You can and should use your dissertation supervisor as a sounding board as you develop your thinking, although beware of bombarding them with enthusiastic and/or panicky emails.
It’s usually better to ask for a meeting to discuss your ideas, rather than trying to have a discussion by email.
Your research proposal may be a part of your dissertation, submitted in advance, or submitted as a separate piece of work.
You may also be required to write a research proposal as part of a grant application.
Always check your university or grant-awarding body’s guidelines to make sure that you’ve included all the necessary information, and that this is in the required format.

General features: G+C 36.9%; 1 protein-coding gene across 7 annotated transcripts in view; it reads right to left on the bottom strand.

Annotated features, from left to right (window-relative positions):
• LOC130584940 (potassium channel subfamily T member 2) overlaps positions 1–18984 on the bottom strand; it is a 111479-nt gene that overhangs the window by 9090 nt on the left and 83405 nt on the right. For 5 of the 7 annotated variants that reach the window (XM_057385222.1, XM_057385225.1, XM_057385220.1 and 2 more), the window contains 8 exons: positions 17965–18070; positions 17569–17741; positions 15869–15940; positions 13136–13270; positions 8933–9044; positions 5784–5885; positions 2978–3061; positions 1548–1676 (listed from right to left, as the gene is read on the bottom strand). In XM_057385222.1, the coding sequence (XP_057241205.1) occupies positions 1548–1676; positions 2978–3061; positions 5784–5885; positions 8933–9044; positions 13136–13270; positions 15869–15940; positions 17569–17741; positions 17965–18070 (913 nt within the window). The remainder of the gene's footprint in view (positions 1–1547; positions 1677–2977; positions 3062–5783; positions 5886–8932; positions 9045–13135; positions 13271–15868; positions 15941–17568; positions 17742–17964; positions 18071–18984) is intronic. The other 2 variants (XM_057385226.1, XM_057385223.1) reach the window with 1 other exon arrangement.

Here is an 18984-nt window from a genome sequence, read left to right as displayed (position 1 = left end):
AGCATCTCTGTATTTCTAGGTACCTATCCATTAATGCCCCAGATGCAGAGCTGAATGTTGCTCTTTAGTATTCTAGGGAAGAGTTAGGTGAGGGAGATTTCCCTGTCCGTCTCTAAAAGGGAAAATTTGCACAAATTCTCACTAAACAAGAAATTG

It is extremely annoying to have something rejected, or have to rewrite it because of a formality like the font size.
Once you have defined your research questions, you need to set out broadly what you plan to do to answer them, and why.
Everything that you do should have a clear reason ‘I thought it might be fun’ is not considered good enough.
Whether or not you are required to submit a research proposal before your dissertation, it is good practice to summarise what you plan to do, and why, before you start as it will help to keep your research on track.
A research proposal is a document in which you outline the case for undertaking the research project, your dissertation or thesis, and present your plans for carrying out the work.